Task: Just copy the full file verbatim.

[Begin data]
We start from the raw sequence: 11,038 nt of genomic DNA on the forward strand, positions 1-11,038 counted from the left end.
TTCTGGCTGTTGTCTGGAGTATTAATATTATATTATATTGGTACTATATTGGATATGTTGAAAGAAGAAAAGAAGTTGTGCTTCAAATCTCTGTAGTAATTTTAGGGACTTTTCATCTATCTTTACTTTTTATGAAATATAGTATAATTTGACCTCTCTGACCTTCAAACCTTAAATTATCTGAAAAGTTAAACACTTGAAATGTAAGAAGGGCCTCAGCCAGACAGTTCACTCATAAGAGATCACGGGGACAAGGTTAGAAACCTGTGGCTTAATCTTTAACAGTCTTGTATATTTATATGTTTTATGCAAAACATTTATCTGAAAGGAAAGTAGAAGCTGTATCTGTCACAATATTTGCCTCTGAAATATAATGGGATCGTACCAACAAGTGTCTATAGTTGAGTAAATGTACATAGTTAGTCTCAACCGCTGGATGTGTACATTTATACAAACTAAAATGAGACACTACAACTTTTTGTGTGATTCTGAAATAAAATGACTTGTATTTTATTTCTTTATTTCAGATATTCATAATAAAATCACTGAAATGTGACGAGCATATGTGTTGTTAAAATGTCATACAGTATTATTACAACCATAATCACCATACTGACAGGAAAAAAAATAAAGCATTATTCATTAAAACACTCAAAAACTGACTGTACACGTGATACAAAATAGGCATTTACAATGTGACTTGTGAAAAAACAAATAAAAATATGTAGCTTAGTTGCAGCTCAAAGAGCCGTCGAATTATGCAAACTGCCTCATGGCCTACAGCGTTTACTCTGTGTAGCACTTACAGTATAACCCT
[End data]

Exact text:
We start from the raw sequence: 11,038 nt of genomic DNA on the forward strand, positions 1-11,038 counted from the left end.
TTCTGGCTGTTGTCTGGAGTATTAATATTATATTATATTGGTACTATATTGGATATGTTGAAAGAAGAAAAGAAGTTGTGCTTCAAATCTCTGTAGTAATTTTAGGGACTTTTCATCTATCTTTACTTTTTATGAAATATAGTATAATTTGACCTCTCTGACCTTCAAACCTTAAATTATCTGAAAAGTTAAACACTTGAAATGTAAGAAGGGCCTCAGCCAGACAGTTCACTCATAAGAGATCACGGGGACAAGGTTAGAAACCTGTGGCTTAATCTTTAACAGTCTTGTATATTTATATGTTTTATGCAAAACATTTATCTGAAAGGAAAGTAGAAGCTGTATCTGTCACAATATTTGCCTCTGAAATATAATGGGATCGTACCAACAAGTGTCTATAGTTGAGTAAATGTACATAGTTAGTCTCAACCGCTGGATGTGTACATTTATACAAACTAAAATGAGACACTACAACTTTTTGTGTGATTCTGAAATAAAATGACTTGTATTTTATTTCTTTATTTCAGATATTCATAATAAAATCACTGAAATGTGACGAGCATATGTGTTGTTAAAATGTCATACAGTATTATTACAACCATAATCACCATACTGACAGGAAAAAAAATAAAGCATTATTCATTAAAACACTCAAAAACTGACTGTACACGTGATACAAAATAGGCATTTACAATGTGACTTGTGAAAAAACAAATAAAAATATGTAGCTTAGTTGCAGCTCAAAGAGCCGTCGAATTATGCAAACTGCCTCATGGCCTACAGCGTTTACTCTGTGTAGCACTTACAGTATAACCCT